Dry Ground Burning
Joana Pimenta and Adirley Queirós, 2022, Brazil, 154m
Portuguese with English subtitles
U.S. Premiere
A lightning rod dispatch from contemporary—and maybe future—Brazil, this astonishing mix of documentary and speculative fiction takes place in the nearly postapocalyptic environs of the Sol Nascente favela in Brasilia. Here, fearsome outlaw Chitara (Joana Darc Furtado) leads an all-female gang that siphons and steals precious oil from the authoritarian, militarized government, while her sister, Léa (Léa Alves da Silva), recently released from prison, is brought into the criminal enterprise. Working together as directors for the first time, Queirós and Pimenta (who served as cinematographer on Queirós’s ethnographic sci-fi Once There Was Brasilia) effortlessly combine dramatized narrative with electrifying captured footage, which integrates the characters into rallies against Bolsonaro and fervent religious services. Presiding over it all are the regal Furtado and da Silva, playing alternate-reality versions of themselves, the fully liberated stars of an epic, hopeful vision. A Grasshopper Film release.

Human Flowers of Flesh
Helena Wittmann, 2022, Germany/France, 106m
English, French, Portuguese, Tamazight, and Serbo-Croatian with English subtitles
North American Premiere
Director and cinematographer Helena Wittmann creates distinctive and unexpected cinematic experiences, dissolving narratives into environments that move to the inexpressible contours of human communication and physicality. In her second feature, following the revelatory, bifurcated Drift, she limns the interior world of Idi (Angeliki Papoulia) by focusing on the external, sensual landscape surrounding her. Fascinated by the male rituals and camaraderie of a crew of French Foreign Legionnaires, Idi follows them on a journey across the Mediterranean, which Wittmann depicts as an enigmatic reconfiguration of space and time, connecting the past and present, body and spirit, earth and water—including, in one remarkable moment, a complete submersion into the sea’s mysterious depths. Human Flowers of Flesh features a cameo from Denis Lavant, in tribute to Claire Denis’s thematically evoked Beau travail, yet Wittmann’s film moves to its own meditative, differently embodied rhythms.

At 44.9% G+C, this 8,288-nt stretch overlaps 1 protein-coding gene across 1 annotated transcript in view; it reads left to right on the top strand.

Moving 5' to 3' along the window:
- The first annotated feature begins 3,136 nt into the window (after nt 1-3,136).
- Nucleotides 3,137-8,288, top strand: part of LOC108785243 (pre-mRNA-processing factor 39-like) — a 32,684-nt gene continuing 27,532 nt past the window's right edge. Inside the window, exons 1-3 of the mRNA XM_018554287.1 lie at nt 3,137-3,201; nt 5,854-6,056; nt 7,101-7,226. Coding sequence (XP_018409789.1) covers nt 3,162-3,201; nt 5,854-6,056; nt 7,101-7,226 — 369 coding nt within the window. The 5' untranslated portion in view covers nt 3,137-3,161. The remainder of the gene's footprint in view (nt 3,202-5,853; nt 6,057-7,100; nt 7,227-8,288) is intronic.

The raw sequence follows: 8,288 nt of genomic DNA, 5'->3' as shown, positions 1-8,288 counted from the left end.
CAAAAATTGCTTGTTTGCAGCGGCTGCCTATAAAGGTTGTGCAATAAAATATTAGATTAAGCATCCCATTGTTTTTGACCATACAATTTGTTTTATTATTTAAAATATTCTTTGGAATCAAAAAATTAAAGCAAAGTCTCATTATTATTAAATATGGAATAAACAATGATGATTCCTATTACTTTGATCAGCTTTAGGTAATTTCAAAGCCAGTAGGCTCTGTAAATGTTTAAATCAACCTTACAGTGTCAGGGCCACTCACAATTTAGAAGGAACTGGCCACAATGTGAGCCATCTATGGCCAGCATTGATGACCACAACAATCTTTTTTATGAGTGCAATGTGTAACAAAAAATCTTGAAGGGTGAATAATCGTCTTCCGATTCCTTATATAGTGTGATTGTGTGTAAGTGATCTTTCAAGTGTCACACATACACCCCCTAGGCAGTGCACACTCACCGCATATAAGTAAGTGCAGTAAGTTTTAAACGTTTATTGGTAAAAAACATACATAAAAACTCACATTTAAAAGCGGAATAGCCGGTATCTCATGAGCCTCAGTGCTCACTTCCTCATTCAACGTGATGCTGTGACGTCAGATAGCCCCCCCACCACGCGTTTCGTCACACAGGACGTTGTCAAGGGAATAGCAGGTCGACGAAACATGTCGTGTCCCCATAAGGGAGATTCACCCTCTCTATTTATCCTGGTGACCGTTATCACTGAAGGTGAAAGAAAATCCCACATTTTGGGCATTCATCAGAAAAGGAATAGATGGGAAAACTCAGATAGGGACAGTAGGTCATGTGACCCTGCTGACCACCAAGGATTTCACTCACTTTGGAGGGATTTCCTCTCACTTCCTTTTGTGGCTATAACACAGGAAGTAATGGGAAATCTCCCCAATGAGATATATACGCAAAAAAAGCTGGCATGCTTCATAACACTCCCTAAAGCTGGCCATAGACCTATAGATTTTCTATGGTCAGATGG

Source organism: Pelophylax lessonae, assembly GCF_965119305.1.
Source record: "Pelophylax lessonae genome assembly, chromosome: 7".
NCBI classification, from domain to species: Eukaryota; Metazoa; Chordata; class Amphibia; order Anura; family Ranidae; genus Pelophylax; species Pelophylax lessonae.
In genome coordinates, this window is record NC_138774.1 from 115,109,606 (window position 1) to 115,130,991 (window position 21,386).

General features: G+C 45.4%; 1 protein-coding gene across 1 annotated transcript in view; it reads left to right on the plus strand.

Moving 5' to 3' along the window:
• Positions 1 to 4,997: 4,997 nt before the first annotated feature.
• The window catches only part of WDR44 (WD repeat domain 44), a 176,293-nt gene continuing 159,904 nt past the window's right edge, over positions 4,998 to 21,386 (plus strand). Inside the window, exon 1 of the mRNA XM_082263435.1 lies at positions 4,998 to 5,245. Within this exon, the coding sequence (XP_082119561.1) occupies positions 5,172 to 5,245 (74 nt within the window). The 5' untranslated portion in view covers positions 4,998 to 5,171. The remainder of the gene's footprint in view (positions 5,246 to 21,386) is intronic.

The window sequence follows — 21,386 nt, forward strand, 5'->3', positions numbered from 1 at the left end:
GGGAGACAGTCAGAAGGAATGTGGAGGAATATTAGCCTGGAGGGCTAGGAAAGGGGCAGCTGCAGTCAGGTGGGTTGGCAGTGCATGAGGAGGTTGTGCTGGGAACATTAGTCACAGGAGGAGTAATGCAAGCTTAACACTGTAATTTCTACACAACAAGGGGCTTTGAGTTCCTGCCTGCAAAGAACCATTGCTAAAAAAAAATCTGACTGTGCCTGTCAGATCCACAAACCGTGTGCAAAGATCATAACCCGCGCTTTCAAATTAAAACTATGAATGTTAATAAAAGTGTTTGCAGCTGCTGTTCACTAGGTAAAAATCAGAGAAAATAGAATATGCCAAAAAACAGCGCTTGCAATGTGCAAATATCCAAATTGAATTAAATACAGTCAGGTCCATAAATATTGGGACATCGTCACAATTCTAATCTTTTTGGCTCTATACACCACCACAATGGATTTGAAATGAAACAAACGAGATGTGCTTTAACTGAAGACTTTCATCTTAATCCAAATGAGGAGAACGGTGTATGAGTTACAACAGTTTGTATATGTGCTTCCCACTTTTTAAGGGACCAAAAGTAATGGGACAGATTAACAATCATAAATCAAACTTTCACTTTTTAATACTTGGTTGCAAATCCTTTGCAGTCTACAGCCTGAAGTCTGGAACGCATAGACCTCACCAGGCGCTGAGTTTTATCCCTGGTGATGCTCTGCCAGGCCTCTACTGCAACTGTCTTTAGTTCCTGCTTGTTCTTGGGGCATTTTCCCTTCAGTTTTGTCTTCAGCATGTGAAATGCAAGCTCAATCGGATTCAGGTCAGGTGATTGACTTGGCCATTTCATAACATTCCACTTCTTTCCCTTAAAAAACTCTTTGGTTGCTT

Mutzenbacher
Ruth Beckermann, 2022, Austria, 101m
German with English subtitles
U.S. Premiere
In this playful yet charged project from Austrian filmmaker Ruth Beckermann (The Waldheim Waltz, NYFF56), a vast group of men, from teenage to nonagenarian, have volunteered to appear on camera, perched on a floral pink couch in a cavernous abandoned factory, discussing, and in some cases reading aloud from, a work of infamous erotica. Published anonymously in Vienna at the turn of the 20th century, Josephine Mutzenbacher or The Story of a Viennese Whore, as Told by Herself, graphically details the sexual awakening of a teenage girl. In the voices of these men, who are variously befuddled, defensive, and eager, the book’s explicit content becomes at once absurd, neutralized, and purposefully dislocated. Beckermann uses this controversial text as a catalyst for a surprising, humorous, and nonjudgmental treatise on contemporary male sexual attitudes toward women, fantasy, pornography, and the ever-moving targets of morality.

Queens of the Qing Dynasty
Ashley McKenzie, 2022, Canada, 122m
English, Mandarin Chinese, and Russian with English subtitles
U.S. Premiere